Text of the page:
Iowa Supreme Court expected to release opinions in four cases Friday

by Rox Laird | April 8, 2021

Opinions in four cases are expected to be released by the Iowa Supreme Court Friday, April 9. Following are On Brief’s previously published summaries of the cases. Go to On Brief’s Cases in the Pipeline page to read briefs filed with the Court in these appeals.

Bribriesco-Ledger v. Klipsch, City of Davenport

 Argued Dec. 15, 2020.

.Question: Is a mayor empowered to remove a city civil rights commissioner without cause?

Davenport Mayor Frank Klipsch appeals a Scott County District Court ruling denying his motion to dismiss on summary judgment a lawsuit by the mayor’s appointee to the Davenport Civil Rights Commission. Commission member Nicole Bribriesco-Ledger claims the mayor lacked authority to remove her from the commission without cause. Klipsch argues that Iowa Code Section 216.19(2), which provides for creation of an “independent” civil rights commission, is not in conflict with Section 372.15, which authorizes the mayor to remove his or her appointments, without having to show cause.

Fortune v. State

 Argued Feb. 16, 2021.

Issue: Should a convicted sex offender’s post-prison restrictions be modified as allowed by statute?

Ron Fortune appeals the Humboldt County District Court’s decision rejecting his application under Iowa Code Section 692A.128 for modification of his sex-offender registry requirements. Fortune served nearly six years in prison for lascivious acts with a child. After being in the community for about 10 years, he filed an application for modification of his sex-offender restrictions, saying he qualified under the statute because he was assessed as a low risk for reoffending. Fortune argues that the trial court wrongly rejected his application for reasons apparently unrelated to his risk of reoffending. Fortune urges the Supreme Court to decide what discretion the District Court has in rejecting an application when an applicant claims to have established that he satisfies the criteria set by the Legislature.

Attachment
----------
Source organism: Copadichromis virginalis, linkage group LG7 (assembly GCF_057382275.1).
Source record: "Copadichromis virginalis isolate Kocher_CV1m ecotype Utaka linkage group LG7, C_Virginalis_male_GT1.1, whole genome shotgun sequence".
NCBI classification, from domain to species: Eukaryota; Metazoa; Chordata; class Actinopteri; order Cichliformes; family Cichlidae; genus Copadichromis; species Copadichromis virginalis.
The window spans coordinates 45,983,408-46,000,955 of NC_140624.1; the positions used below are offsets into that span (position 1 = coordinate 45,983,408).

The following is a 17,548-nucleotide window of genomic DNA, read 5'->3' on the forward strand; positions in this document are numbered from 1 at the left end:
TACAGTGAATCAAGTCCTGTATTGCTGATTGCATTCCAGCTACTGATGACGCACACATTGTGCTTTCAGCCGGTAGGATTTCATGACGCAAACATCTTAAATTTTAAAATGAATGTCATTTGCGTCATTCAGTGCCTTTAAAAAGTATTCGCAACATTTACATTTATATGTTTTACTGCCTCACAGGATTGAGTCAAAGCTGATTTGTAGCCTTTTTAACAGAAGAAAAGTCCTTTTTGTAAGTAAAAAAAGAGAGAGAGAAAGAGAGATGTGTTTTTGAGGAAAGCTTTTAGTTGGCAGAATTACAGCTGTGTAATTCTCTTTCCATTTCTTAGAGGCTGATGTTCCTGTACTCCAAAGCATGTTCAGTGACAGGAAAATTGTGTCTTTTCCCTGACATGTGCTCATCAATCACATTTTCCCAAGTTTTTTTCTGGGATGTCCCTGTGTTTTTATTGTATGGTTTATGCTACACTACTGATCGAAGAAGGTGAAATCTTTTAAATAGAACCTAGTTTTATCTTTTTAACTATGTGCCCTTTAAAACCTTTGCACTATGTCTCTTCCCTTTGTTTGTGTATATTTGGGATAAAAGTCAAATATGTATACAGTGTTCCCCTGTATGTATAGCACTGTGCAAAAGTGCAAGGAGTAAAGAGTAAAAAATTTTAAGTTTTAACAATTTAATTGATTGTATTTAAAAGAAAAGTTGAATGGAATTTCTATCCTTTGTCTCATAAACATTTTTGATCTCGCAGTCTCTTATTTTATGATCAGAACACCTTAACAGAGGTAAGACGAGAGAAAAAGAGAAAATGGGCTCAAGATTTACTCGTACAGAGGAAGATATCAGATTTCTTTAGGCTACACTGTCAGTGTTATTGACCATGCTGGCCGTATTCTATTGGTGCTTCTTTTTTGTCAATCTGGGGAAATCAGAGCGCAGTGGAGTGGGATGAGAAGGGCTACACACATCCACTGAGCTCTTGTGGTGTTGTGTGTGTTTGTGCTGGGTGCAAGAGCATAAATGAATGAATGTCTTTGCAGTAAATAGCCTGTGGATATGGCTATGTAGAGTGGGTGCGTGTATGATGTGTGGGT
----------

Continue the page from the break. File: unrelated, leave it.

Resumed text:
State v. Smith

 Submitted without argument Nov. 17, 2020.

Issue: Did the State’s delays in filing a criminal complaint violate the defendant’s right to due process and to a speedy trial?

The State appeals a Dubuque County District Court ruling dismissing a robbery charge against Deaonsy Smith Jr. because the State’s eight-month delay between issuing a warrant and filing the criminal complaint against Smith violated his right to due process and a speedy trial. The District Court found that the delay in filing a trial information against Smith while he was incarcerated on a different charge violated the Fifth Amendment and the 45-day requirement under Iowa Rule of Criminal Procedure 2.33. The State argues Smith failed to establish that his defense suffered “actual prejudice” because of the delay and that the delay was unreasonable.

Becher v. State

 Submitted to the Court Feb. 16, 2021, without oral argument.

Issue: Should sex offender registration requirements have been modified for an offender deemed a “below average” risk of reoffending?

Dennis Becher appeals the Dubuque County District Court’s ruling denying his application to modify his lifetime sex offender registration requirements. Becher pled guilty to two counts of third-degree sexual abuse. After he discharged his prison sentence and completed sex-offender treatment, Becher sought modification of his sex offender registration requirements. The trial court held that it would not “remove the protection that the registration requirement affords the community simply because Becher, who put himself in this position by sexually abusing a child, is a ‘below average’ risk to reoffend.” Becher argues on appeal that the trial court failed to apply an appropriate legal standard for determining whether he is likely to reoffend.


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March 2024 Opinion Roundup

The Iowa Supreme Court entered opinions in ten cases during March 2024. These opinions are summarized below.

Iowa Supreme Court sends ‘stand your ground’ case back for new trial

Lasondra Johnson was tried for first-degree murder for the shooting death of Jada Young-Mills outside a Waterloo residence. Johnson argued she acted in self defense and the shooting was justified under Iowa’s “stand your ground” law that says a person is justified in the use of reasonable force in the belief that such …



On Brief: Iowa’s Appellate Blog is devoted to appellate litigation with a focus on the Iowa Supreme Court, the Iowa Court of Appeals, and the U.S. Court of Appeals for the Eighth Circuit.


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